Nearly half of all funding for Artificial Intelligence and machine learning startups worldwide in the first three months of this year went to San Francisco companies, according to the venture capital database Pitchbook.
Out of the $22.7 billion that investors put into these companies in the first quarter of 2023, $11.1 billion went to San Francisco-based firms, according to the data. That means San Francisco AI companies are on pace to break their 2021 funding record of $11.9 billion over 411 deals.
The vast majority of the money went to ChatGPT developer OpenAI, which received $10 billion from Microsoft in a complex partnership deal that includes supercomputing capacity, cloud services from Microsoft Azure and research collaborations between the two companies.
Deals have gotten bigger on average, while there have been fewer of them, a pattern that often emerges as a sector matures and investors target larger players in the space.
In order to sustain its momentum, OpenAI has developed annual median compensation packages for software engineers that are worth over $900,000.
Globally, AI and machine-learning companies raised $22.7 billion across nearly 1,500 deals in the first quarter of the year. Over the entirety of 2022, they raised $85.6 billion over 7,900 deals, Pitchbook found.
Alumni Ventures, Sequoia Capital and SOSV are among the most active venture capital investors in AI firms since 2017, according to Pitchbook.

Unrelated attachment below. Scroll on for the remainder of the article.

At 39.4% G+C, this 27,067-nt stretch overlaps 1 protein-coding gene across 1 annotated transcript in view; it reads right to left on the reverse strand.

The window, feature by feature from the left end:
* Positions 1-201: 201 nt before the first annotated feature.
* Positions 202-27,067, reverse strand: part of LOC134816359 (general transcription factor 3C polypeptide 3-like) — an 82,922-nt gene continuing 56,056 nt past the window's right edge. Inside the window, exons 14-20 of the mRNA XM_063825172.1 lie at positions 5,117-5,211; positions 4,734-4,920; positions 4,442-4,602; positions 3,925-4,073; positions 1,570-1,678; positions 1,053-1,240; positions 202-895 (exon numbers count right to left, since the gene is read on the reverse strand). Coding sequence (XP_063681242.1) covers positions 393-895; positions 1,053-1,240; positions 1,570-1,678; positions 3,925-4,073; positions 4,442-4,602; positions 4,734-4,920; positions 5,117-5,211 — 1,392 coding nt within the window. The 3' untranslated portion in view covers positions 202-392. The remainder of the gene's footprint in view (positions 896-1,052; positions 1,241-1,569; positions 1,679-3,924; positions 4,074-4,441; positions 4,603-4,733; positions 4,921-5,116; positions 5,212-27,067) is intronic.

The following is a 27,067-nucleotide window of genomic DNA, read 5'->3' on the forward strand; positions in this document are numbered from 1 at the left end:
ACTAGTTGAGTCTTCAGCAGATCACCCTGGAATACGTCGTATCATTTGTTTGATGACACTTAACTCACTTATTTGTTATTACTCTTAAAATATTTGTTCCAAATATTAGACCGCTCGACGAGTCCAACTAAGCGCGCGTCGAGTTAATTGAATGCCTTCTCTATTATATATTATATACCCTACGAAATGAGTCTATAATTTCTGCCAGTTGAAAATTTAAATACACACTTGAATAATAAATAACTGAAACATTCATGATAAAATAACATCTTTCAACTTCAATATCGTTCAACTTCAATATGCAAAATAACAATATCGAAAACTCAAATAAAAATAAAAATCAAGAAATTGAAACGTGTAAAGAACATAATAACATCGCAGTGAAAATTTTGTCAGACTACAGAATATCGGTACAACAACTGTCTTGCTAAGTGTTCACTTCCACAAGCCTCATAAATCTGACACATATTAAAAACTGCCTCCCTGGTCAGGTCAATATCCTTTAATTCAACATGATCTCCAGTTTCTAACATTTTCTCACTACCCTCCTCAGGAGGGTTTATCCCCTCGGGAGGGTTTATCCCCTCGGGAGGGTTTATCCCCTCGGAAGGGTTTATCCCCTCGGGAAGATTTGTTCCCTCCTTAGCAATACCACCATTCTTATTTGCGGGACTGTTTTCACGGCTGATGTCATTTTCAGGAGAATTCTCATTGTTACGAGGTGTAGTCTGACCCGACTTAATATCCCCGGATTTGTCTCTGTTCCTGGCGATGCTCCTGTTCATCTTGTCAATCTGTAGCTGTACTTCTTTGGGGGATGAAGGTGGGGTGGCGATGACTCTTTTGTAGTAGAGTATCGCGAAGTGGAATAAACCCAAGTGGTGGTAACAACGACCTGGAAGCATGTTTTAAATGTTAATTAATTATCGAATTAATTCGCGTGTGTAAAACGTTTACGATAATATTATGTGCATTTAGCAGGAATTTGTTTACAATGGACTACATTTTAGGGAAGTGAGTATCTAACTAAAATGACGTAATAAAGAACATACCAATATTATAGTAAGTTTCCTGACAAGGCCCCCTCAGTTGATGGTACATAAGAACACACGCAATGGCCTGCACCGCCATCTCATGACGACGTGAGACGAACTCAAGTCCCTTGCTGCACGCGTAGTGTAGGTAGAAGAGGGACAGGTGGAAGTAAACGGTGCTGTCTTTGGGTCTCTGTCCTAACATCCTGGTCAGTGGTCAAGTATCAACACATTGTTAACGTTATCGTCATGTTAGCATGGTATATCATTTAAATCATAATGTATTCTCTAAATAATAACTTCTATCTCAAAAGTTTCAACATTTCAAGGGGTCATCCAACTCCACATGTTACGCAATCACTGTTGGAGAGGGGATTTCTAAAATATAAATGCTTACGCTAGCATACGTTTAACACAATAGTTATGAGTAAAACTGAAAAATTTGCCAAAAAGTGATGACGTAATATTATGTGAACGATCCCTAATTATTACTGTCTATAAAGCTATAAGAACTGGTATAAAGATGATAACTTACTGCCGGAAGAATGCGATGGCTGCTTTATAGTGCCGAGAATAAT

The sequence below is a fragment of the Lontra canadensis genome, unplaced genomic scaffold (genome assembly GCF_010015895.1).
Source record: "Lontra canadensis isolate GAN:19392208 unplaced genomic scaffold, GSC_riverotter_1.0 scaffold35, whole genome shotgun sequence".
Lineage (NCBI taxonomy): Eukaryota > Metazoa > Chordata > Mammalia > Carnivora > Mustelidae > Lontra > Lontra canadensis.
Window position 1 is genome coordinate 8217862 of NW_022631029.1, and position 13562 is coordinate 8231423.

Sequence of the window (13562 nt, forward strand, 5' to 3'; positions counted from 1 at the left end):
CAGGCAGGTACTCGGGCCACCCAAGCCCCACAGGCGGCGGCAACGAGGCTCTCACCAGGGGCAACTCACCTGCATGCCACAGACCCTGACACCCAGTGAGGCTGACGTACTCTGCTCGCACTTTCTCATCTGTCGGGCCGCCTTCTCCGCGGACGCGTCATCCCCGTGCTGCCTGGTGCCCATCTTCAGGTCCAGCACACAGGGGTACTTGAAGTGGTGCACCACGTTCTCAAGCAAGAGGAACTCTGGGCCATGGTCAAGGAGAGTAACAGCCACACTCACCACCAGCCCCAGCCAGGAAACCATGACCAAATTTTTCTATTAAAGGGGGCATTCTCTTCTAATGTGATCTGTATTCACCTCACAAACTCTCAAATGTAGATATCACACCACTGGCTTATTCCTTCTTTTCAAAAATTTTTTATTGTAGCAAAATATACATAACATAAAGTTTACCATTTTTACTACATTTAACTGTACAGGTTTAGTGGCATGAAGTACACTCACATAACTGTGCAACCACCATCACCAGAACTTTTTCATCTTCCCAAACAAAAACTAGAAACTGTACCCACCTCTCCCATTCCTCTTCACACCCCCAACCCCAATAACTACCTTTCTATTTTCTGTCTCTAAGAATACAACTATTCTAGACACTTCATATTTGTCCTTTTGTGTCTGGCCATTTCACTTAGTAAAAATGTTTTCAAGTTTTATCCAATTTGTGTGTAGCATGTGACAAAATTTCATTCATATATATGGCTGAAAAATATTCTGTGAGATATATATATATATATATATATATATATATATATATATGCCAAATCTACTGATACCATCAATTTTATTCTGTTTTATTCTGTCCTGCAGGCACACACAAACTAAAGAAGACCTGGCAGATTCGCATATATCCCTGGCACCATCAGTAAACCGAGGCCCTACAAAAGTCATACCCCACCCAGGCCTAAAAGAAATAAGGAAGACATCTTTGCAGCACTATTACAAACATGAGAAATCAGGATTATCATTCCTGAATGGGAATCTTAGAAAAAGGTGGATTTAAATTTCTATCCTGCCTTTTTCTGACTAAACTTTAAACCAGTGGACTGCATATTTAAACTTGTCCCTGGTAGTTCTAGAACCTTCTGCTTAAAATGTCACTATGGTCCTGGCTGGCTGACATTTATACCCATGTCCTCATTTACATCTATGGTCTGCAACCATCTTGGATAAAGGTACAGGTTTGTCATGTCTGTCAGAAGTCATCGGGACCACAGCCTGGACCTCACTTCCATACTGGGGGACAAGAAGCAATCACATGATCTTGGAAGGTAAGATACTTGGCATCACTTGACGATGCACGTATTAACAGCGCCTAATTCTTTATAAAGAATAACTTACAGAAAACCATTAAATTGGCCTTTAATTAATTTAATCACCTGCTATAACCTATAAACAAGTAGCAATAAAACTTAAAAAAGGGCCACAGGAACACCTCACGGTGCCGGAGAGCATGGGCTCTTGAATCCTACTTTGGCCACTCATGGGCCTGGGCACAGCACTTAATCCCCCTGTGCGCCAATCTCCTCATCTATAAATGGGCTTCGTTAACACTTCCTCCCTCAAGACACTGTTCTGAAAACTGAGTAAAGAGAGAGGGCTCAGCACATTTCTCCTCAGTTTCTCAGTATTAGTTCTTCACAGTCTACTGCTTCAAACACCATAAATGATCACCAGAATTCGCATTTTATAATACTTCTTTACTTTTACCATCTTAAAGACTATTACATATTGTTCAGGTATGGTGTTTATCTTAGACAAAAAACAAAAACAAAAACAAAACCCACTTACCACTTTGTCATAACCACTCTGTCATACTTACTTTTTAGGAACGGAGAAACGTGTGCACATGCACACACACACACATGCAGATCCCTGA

A majority of the funding so far in 2023—around $12.7 billion—has gone to generative AI, which refers to the vertical that’s focused on producing text, imagery, audio and data content.
On the other hand, companies developing domain-specific AI software are seeing a drop off in interest from investors, raising a mere $6 billion in the first quarter after drumming up a whopping $50.6 billion in 2022.
Pitchbook noted that larger companies have also joined in the AI hype through acquisition. One example is San Francisco data science company Databricks, which has been on a bit of a buying spree.
Also of note are a number of mega-funding deals in the second quarter that were not recorded in the Pitchbook data, which only covered the first quarter of the year. Second quarter deals included $450 million for Anthropic, a San Francisco company founded by former OpenAI employees, and another $300 million in equity funding for OpenAI. That means the firm is now worth more than $27 billion.
San Francisco leaders have been banking on an economic recovery of its beleaguered Downtown aided by the city’s central role in the development of AI technology.
Mayor London Breed has declared San Francisco as the “AI Capital of the World” and a recent report from commercial real estate firm Avison Young identified nine AI companies looking for more than 700,000 square feet of office space in the city.